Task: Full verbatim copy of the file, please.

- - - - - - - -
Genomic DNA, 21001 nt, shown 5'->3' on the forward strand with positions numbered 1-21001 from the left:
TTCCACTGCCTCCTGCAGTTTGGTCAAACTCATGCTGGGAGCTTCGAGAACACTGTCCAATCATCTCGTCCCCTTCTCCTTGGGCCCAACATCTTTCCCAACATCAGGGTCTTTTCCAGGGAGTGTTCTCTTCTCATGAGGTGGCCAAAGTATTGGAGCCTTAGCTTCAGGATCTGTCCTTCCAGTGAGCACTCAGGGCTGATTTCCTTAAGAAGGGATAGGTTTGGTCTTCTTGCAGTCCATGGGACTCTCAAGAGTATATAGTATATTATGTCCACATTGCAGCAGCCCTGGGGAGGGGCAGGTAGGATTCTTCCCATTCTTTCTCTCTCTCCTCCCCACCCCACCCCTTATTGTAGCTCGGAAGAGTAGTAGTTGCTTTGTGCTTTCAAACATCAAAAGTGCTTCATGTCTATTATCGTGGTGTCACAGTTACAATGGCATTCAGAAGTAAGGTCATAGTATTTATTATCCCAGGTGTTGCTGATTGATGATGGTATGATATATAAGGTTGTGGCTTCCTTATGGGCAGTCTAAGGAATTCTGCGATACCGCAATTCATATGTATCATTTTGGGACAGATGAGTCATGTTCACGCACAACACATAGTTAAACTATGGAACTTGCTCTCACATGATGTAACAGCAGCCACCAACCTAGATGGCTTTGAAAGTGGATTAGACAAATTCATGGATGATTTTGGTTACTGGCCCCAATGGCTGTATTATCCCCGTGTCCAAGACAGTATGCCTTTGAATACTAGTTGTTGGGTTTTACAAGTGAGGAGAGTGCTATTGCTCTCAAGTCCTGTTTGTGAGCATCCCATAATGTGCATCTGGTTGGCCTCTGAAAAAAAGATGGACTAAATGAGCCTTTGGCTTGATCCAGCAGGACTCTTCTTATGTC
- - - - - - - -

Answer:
Genomic DNA, 21001 nt, shown 5'->3' on the forward strand with positions numbered 1-21001 from the left:
TTCCACTGCCTCCTGCAGTTTGGTCAAACTCATGCTGGGAGCTTCGAGAACACTGTCCAATCATCTCGTCCCCTTCTCCTTGGGCCCAACATCTTTCCCAACATCAGGGTCTTTTCCAGGGAGTGTTCTCTTCTCATGAGGTGGCCAAAGTATTGGAGCCTTAGCTTCAGGATCTGTCCTTCCAGTGAGCACTCAGGGCTGATTTCCTTAAGAAGGGATAGGTTTGGTCTTCTTGCAGTCCATGGGACTCTCAAGAGTATATAGTATATTATGTCCACATTGCAGCAGCCCTGGGGAGGGGCAGGTAGGATTCTTCCCATTCTTTCTCTCTCTCCTCCCCACCCCACCCCTTATTGTAGCTCGGAAGAGTAGTAGTTGCTTTGTGCTTTCAAACATCAAAAGTGCTTCATGTCTATTATCGTGGTGTCACAGTTACAATGGCATTCAGAAGTAAGGTCATAGTATTTATTATCCCAGGTGTTGCTGATTGATGATGGTATGATATATAAGGTTGTGGCTTCCTTATGGGCAGTCTAAGGAATTCTGCGATACCGCAATTCATATGTATCATTTTGGGACAGATGAGTCATGTTCACGCACAACACATAGTTAAACTATGGAACTTGCTCTCACATGATGTAACAGCAGCCACCAACCTAGATGGCTTTGAAAGTGGATTAGACAAATTCATGGATGATTTTGGTTACTGGCCCCAATGGCTGTATTATCCCCGTGTCCAAGACAGTATGCCTTTGAATACTAGTTGTTGGGTTTTACAAGTGAGGAGAGTGCTATTGCTCTCAAGTCCTGTTTGTGAGCATCCCATAATGTGCATCTGGTTGGCCTCTGAAAAAAAGATGGACTAAATGAGCCTTTGGCTTGATCCAGCAGGACTCTTCTTATGTC